The only bright spot is that, with so little rainfall, the brush around the area has not grown up as green or as thickly as it sometimes does.  This means that we probably have a lower wildfire risk than usual. But unfortunately, it also means that some wildlife, like deer, will have a harder time finding forage.  

But since it's a little late for enough rainfall to bring our totals back to rainfall, we'll just push through and look towards next year for some better rain totals.  

Tuesday, March 19, 2013

Spider Philosophy

Spring has brought with it house guests, some invited, some not.  Under the category of the "not invited" are those of the eight-legged kind, also known as spiders.  Right now the ones I see most are smallish and tend to be found on the tile floors in our bathrooms.  Their parents hang out (literally) on the porch overhang and are at least 1 - 2 inches long.

We also see the occasional tarantula outside, but they are harmless and are therefore not a threat of any kind. 

But while these spiders are harmless, the Black Widows found in the garage and around the property are not.  They are dispatched quickly using a shoe or can of Raid.  I make no apologies for that, if it can harm me, my family or my livestock, it can't stay around.

But it's what we do with the harmless house spiders that interests me. Unless there is a substantial risk that the spider will escape and be lost, say, somewhere in back of my bedroom headboard (where, in my fantasies, it will wait until I'm sleeping to crawl on my face), my usual method of control is a mason jar and page from a magazine.  I place the jar over the spider, run the magazine page underneath it, and place said spider safely outside where it can continue doing what God intended it to do -- killing other bugs.  If the weather is cold and makes them unable to fly, I've even been known to do this with house flies.  Perhaps I was a buddhist in a former life.

I learned all this at my mother's knee.  I believe she was the one who taught me, at a tender age, to value all life, in all its forms.  And yet now I wonder if I memories are correct, because the last time she was here and saw me capturing a spider to place it back outside, she informed me that, wherever she found spiders, she would smash them to a pulp, then and there.

I can't help but wonder what changed my mother's outlook regarding the wild creatures she taught me to respect and love.  Or maybe I over-estimated her love for them and she merely tolerated my own respect of their right to live. To some extent, I know it was a mindset I was born with, like having blonde hair or green eyes.  Perhaps my mom was only humoring me when I was a child.

I'll never know for sure, but as long as I'm alive, I hope I have a mason jar option for everything that I don't want in my life.  Contain its influence and remove it to a place where it can't possibly hurt you.  Then let it live out its life in peace, as you do yours.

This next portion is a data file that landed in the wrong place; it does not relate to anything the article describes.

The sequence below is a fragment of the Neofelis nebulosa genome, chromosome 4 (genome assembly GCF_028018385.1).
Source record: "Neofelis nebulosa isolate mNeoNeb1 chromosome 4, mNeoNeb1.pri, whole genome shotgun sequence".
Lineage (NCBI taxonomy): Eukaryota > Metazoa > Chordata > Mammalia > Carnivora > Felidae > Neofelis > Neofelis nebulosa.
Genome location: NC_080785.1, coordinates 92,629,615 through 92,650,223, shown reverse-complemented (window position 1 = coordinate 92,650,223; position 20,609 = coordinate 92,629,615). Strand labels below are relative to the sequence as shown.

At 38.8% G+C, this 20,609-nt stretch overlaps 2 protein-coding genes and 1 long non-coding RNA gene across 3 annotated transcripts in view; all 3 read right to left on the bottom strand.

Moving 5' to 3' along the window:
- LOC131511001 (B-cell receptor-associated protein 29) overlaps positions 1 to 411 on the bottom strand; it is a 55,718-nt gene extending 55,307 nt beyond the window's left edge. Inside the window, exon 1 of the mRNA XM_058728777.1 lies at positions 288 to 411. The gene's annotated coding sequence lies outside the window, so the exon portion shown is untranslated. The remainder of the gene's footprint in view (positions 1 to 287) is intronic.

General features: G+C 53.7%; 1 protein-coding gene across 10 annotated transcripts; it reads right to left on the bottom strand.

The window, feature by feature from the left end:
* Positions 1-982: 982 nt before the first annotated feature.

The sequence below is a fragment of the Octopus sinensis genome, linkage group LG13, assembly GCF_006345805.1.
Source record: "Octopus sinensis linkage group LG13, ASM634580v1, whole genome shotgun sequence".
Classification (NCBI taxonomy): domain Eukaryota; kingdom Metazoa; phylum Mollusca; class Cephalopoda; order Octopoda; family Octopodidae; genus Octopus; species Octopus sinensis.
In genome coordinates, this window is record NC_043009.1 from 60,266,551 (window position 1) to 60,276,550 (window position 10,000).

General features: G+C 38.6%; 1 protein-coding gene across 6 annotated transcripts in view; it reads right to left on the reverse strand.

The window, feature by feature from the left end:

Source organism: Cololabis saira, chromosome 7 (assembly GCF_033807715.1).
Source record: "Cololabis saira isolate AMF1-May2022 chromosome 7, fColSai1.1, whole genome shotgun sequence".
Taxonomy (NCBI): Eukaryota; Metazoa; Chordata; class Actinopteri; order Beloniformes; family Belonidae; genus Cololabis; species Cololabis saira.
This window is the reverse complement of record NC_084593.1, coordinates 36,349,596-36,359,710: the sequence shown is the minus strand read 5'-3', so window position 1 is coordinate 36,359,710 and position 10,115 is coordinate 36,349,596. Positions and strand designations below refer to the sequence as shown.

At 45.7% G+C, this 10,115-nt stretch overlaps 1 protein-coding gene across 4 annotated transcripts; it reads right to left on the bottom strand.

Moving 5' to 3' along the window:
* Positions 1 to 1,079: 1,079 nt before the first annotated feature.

Monday, March 18, 2013

The Homestead Room

When we first looked into buying this house, we were surprised to find that it had an additional space attached to the north side of the building itself.  I'm not quite sure what its purpose was, because it's not accessible through the home, but it's nonetheless attached to it.  Self-contained sunroom?  Greenhouse?  Time-Out space for naughty pets?  Who knows.

I claimed it as my Homestead Room, where I would keep all manner of empty mason jars, beer and wine bottles, bird netting, animal feed, supplements, etc.  I love having it.

The thing I'm liking best is that, in addition to the valuable storage space for all things homestead, it has nice double-paned glass sides, windows, lights, outlets, and even a ceiling fan, all of which make it quite useful as a greenhouse.  I am currently germinating tomatoes, green beans and spinach inside.  And it's warm and lovely in there, 24 hours a day.  I even use it to bring in some of the more tender plants I have in pots outside, like geraniums and basil, which allows me to keep them alive through winter.

It's the kind of room I never knew I wanted, yet nowadays cannot figure out how I ever lived without.  Some things are just like that I guess.

Saturday, March 16, 2013

I love this!

Big Ag and Groceries made me this lovely raised bed last weekend, specifically for herbs. (They also almost came to mano y mano blows over the geometric specifications of a triangular raised bed, but that's a story for another day.  Everyone lived.) It's about 5 x 5 x 5. Since it won't get as much re-planting as the other beds will, we decided to make it a little more decorative, hence the triangular shape and the end posts, which were left over from our front yard project.  

It is, as you can see, also lined at the bottom with wire, to prevent pesky gophers from dining on what we are growing.  We do this with all our beds, and even when planting berries and trees directly into the ground, because gophers are a huge problem around here.

I just love it, and can't wait to begin filling it with oregano, thyme and parsley to pick and use when I'm cooking something that needs those spices.  If I have room I may even add some sage, some chamomile and some cilantro.

Friday, March 15, 2013

Weekend Guests

We have houseguests coming this weekend, so I'm going to be trying to make the place look as attractive and inviting as possible today, so when my guests arrive they'll feel comfortable and welcomed.  

The inside of the house is certainly looking clean and pretty, but the outside....well, that's another story.  We have chicken wire, fencing wire and redwood boards sitting in the driveway, compost, wheelbarrows and old tomato cages sitting around the side yards, and other things pertaining to various and sundry projects hanging about, yet to be determined.
How it looks before cabernet